Look at the keywords at the top of this page and you will see that I am as caught in this trap as anyone. To mitigate the problem I have scattered in a few keywords like “workflow” or “search”, but I have not tackled the real job at all. Increasingly the network is becoming an expression of individual and corporate workflows. Content, as data, can be ingested into those workflows from public or private sources at any point. Data designed for one market use may find far greater utility in “sectors” not envisaged by the original developers. Integral to the use is the software which fashions the usability and activates the workflow: pure play content is not generally a solution but can be a problem looking for one. In recent months we have covered here solution-building software players who license in data from the largest suppliers to create custom solutions for major banks or investment houses. While Thomson Reuters and Bloomberg are competitors in the ancient world of desk-top terminals, in the wider market of data solutions they are both suppliers to these software players. Notional allies in trying to bid up the deal value and ensure copyright protection. Perhaps they may buy one of these agencies in the longer term, but if competition is about getting the attention of endures and supplying them direct then a great deal of rethinking needs to take place.
When in doubt I tend to return to legal information, where I cut my teeth in the early 1980s. There a whole generation of legal services companies has come, in the past decade, to provide a real challenge to Publishers and information providers. If the word “Publisher” denotes the passive availability of content which, if discovered by practitioners at the right time, can help to solve problems, then the whole concept is exhausted in these markets. The growing realisation of this forced the sale of PLC to Thomson and the development of practice law at Lexis, but this growing engagement with the daily workflow of the law office has not prevented the development of Axiom Law or its equivalents in the US or the UK. Again, there is only one way to compete, and a number of city law firms in London are growing software solutions businesses based on AI and machine learning. And again, the competitive focus has shifted, and will shift again, reshaping traditional players as they seek to reposition. The competing stresses are all along the line of networked communications within an information workflow chain. The essence is function – buying a house, doing a compliance audit, preventing money laundering etc and the participants could be from several traditional sectors and at each stage fresh data will be mixed into the solutioning process.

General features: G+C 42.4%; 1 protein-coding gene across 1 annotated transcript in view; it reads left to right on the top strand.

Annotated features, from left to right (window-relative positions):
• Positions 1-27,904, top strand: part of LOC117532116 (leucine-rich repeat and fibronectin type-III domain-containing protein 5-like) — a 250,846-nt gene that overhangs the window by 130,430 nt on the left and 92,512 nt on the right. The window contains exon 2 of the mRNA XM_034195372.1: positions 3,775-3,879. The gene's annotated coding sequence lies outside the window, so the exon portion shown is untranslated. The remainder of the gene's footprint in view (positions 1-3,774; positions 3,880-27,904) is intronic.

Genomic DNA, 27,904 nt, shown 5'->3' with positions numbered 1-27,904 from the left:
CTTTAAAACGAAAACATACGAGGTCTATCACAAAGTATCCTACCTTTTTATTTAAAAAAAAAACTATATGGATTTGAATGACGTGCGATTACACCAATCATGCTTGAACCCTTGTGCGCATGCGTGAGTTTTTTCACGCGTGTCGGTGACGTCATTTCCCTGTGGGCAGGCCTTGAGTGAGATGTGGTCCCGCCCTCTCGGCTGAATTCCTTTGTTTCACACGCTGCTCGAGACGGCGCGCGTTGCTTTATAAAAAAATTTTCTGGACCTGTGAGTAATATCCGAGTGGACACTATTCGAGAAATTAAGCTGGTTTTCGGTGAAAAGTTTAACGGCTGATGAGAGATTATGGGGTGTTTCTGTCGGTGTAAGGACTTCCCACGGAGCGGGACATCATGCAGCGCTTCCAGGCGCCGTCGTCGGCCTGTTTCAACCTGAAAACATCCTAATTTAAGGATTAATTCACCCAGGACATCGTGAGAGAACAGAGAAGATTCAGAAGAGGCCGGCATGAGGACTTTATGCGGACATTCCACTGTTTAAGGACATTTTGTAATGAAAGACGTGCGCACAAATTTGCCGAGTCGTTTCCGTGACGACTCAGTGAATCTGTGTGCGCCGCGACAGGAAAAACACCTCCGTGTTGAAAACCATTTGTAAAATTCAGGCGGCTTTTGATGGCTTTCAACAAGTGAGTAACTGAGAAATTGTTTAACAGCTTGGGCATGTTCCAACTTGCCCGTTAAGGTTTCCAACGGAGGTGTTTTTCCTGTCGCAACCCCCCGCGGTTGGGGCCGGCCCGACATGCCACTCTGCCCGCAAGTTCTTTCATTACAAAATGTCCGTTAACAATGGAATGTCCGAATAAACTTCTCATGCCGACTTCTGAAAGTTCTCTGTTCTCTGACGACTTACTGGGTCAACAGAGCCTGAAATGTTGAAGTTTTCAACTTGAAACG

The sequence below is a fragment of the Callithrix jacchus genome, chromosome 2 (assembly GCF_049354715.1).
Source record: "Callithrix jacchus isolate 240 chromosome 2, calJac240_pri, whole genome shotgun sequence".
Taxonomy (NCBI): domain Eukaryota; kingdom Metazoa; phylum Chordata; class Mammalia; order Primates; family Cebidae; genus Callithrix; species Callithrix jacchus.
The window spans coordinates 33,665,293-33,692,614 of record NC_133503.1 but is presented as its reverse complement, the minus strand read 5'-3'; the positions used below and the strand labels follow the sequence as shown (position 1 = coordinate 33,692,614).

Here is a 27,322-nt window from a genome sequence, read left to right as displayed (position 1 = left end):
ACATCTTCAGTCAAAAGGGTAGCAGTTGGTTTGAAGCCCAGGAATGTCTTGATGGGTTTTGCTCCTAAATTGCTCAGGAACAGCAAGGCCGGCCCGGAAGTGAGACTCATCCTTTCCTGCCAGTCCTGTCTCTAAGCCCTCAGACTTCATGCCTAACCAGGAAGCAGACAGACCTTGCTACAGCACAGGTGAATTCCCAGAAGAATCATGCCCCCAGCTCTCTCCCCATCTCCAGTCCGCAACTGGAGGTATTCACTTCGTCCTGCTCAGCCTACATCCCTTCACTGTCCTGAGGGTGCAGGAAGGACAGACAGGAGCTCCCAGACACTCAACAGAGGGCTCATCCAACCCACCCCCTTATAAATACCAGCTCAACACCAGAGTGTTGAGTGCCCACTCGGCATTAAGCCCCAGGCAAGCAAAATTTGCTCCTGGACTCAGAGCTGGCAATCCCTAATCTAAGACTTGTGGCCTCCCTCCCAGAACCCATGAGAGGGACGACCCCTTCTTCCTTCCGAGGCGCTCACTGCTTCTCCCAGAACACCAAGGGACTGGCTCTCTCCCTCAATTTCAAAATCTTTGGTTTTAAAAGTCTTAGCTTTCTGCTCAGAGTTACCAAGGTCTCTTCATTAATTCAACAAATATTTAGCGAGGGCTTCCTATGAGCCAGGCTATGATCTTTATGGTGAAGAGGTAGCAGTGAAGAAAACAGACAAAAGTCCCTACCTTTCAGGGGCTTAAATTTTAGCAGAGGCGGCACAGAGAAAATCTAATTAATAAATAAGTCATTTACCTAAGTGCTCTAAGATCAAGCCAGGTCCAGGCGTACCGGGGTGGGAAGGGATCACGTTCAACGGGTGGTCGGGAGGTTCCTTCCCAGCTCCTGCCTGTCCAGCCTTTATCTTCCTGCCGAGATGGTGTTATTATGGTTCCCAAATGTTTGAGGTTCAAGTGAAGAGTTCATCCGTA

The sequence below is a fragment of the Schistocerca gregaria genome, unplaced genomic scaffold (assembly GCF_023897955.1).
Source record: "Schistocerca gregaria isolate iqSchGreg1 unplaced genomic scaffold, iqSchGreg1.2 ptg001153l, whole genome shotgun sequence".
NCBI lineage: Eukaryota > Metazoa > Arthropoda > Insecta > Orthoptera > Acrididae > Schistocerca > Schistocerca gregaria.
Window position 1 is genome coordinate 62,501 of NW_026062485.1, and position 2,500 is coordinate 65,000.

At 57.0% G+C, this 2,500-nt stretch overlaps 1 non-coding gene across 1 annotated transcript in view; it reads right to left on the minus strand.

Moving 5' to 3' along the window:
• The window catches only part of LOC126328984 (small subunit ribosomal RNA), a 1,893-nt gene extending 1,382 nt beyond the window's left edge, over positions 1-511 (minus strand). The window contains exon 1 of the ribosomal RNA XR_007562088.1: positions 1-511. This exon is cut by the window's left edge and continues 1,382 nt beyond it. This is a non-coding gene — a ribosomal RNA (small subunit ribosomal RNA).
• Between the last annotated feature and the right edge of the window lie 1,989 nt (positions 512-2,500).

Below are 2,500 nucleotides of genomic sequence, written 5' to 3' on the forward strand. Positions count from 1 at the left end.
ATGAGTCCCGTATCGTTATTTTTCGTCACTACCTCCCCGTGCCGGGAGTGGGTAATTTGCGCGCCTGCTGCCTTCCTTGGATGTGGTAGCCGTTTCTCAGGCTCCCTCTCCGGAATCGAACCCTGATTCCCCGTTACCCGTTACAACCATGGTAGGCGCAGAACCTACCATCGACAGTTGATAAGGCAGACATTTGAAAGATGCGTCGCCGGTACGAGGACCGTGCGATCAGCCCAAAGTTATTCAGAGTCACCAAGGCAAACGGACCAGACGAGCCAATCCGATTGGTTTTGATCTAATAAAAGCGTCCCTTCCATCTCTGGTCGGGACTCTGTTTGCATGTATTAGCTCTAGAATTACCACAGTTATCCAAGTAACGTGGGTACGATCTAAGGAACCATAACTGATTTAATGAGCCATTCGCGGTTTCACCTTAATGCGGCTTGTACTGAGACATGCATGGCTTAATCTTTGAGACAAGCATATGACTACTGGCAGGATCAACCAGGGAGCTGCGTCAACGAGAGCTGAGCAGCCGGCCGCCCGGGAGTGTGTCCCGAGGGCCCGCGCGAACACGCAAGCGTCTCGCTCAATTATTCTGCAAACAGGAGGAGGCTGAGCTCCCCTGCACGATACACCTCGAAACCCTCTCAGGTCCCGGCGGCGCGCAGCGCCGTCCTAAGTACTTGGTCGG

So, if this is true, why do so many of the people i speak to in recent months seem to want to use the word “platform” so defensively I hear content companies claiming that they have all their data on a platform as if that asserted a value, rather like a medieval castle. The much-abused platform word should, in my view express the accessibility of content, and its utility seen as a palette upon which content as data can be remixed to create solutions, using proprietory or commercially available software. All of the participants in the workflow chain are in one sense “publishers”, and they must all share common platform characteristics in order that each can participate in the process. It seems to me that it is likely that NoSQL-based environments will triumph here and that the greatest exchanges of data in the network will in fact be descriptive – metadata. As AI and machine learning get smarter, knowing where things are gets a higher value, and “platforms” will need automated on- and off-ramps, auto-licensing, and, in many instances, huge common platform characteristics that link major players.
There was a time when I served as Chairman of Fish 4, a development company hosted by EPS and then turned into a vehicle for the regional press and carrying the classified advertising of 800 local and regional newspapers. Its board members were the CEOs of the six largest players in that market. When asked one day who they thought their biggest competitors were, they smiled and pointed to each other. Five years later, when Rightmove and AutoTrader and Monster had eaten them up and spat them out, I realised we had learnt some valuable lessons about miss-classifying markets by looking backwards instead of forwards. We cannot afford to do the same again.
Originally published on davidworlock.com On 20th July 2017